NAIROBI, Kenya, Apr 7 – Kenya Airways Chief Executive Ngunze Mbuvi says he expects the airline to save Sh9 billion from the sale and sub-leasing of its fleet.
Mbuvi assured the Senate Committee on Transport that the national carrier will register improved performance when it presents its half year results.
The airline sold two of its aircraft saving it Sh200 million in fleet costs. It also entered into an agreement to sub-lease five other aircraft which will reduce the lease costs by Sh500 million.
“What is most efficient today is that we have cash to operate day to day and that is why we are looking different ways to generate that cash,” Mbuvi stated.
“If you recall at the half year when we released our results we had reduced our operating costs significantly from 2014/15 to 2015/16 however because of the exchange rate movement we have a big impact on the exchange rate and also a big impact of interest because we are borrowing more. But the underlying part of the business which is the operating part of the business improved significantly this year and I have every expectation that when we announce our results later it will be in that context.”
Kenya Airways is planning to reduce its fleet to 36 aircraft from the current 52.
The KQ Chief Executive Officer further defended the sale of its landing slot at London’s Heathrow Airport to Oman Airlines and sale of land in Embakasi saying they were commercially untenable.
KQ last month announced that it had changed its flight schedule on the Nairobi-London route as part of its cost-cutting strategy.
“When I am coming to my shareholders for money I have to monetize the assets that I have that I may not use 100 percent, because I need money today. So you have to make a choice between those assets that are strategic to you and you have to keep and those that you have to monetize.”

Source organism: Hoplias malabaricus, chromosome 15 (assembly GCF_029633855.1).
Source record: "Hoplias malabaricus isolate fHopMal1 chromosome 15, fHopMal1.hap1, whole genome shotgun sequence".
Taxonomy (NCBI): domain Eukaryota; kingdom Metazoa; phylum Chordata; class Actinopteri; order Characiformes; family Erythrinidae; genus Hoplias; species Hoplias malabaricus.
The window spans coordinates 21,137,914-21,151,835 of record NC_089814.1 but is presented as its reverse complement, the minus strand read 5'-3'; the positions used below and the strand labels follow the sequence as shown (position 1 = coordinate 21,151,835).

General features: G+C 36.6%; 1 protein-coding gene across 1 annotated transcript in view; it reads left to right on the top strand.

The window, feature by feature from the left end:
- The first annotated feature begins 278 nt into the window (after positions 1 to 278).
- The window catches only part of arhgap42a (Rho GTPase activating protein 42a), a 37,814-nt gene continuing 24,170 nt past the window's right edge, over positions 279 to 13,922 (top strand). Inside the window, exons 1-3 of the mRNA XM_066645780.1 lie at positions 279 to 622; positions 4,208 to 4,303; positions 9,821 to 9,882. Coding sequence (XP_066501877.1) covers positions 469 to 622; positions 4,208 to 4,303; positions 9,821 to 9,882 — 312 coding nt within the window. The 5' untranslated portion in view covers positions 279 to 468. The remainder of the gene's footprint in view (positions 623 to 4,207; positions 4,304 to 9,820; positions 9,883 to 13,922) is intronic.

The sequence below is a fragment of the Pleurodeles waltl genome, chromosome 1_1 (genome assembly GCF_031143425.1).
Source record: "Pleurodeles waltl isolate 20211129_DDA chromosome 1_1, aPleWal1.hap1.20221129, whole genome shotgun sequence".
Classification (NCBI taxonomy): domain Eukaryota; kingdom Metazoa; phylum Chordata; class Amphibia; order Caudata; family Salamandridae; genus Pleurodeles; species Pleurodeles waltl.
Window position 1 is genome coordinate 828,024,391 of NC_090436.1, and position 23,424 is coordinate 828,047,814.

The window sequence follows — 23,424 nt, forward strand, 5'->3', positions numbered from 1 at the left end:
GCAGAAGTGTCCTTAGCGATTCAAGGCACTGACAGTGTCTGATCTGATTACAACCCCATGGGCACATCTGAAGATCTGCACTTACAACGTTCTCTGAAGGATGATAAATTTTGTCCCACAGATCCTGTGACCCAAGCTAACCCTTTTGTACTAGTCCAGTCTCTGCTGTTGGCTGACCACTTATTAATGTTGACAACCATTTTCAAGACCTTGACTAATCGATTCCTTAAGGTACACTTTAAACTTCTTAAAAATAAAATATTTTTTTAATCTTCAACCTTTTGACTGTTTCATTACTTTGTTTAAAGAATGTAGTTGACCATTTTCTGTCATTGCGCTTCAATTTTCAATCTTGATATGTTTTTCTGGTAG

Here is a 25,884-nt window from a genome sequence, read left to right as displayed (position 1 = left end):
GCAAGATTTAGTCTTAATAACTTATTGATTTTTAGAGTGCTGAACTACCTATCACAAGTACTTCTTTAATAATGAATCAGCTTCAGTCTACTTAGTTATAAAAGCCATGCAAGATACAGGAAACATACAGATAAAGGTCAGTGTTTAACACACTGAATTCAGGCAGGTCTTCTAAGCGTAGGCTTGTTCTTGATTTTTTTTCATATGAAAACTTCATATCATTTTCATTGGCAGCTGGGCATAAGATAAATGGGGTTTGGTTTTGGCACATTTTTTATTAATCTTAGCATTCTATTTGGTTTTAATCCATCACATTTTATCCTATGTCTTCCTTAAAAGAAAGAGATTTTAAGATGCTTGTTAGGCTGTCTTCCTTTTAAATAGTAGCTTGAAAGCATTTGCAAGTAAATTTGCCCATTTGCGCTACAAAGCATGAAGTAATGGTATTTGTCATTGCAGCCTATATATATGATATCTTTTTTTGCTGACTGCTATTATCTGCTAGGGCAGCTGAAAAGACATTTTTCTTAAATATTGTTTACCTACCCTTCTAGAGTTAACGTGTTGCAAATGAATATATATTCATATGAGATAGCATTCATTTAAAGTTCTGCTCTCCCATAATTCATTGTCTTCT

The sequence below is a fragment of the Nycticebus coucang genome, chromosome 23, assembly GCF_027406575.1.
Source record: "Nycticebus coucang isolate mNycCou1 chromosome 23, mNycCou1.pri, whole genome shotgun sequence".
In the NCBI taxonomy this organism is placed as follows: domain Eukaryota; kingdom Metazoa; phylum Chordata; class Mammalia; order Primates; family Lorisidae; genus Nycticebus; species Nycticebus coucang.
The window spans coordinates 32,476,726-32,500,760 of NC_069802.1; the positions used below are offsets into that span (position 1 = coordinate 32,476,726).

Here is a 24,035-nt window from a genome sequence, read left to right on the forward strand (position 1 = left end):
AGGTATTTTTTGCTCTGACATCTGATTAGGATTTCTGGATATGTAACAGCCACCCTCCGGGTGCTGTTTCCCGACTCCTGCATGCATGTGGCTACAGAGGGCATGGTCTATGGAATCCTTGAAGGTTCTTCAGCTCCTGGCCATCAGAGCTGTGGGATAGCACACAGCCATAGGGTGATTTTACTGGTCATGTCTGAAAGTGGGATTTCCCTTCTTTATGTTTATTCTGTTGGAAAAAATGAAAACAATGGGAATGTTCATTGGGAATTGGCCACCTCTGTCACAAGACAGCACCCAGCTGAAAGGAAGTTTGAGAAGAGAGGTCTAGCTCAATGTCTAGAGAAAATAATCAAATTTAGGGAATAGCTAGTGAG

The carrier, which currently departs for London in the evening, arriving at Heathrow the following morning, will now depart from JKIA in the morning, arriving at Heathrow in the evening.
While previously the plane stayed on the ground for 14 hours at Heathrow Airport until evening for the flight back to Nairobi, it will no longer do so but will fly back two hours after the 4.15pm landing – a schedule that should help the airline to significantly cut its parking costs.
Ngunze said the selling off its prime landing slot at the airport for an estimated Sh7.5 billion could significantly affect the airline’s attractiveness to passengers on the UK route and slow down the speed of recovery.
KQ made a loss of more than Sh25 billion in the last financial year ending March 31, 2015 forcing it to put in place resizing measures such as sale of its two Boeing 777-200 fleet and the planned retrenchment and redeployment of the 600 employees.
Ngunze said Thursday the restructuring process will start in May and accounts for 10 percent of their overall turnaround plan.
Following the poor performance, the Senate formed a committee to probe KQ operations which was adopted in December last year states the airline is of national importance and would need more capital from its shareholders.
However, Senators recommended the new injection of funds should only happen after management changes, a condition that the Treasury concurred with. In September 2015, KQ got $200 million bridging loan from Afrexim.
The government also gave it Sh4.2 billion to help the airline meet its immediate cash obligations.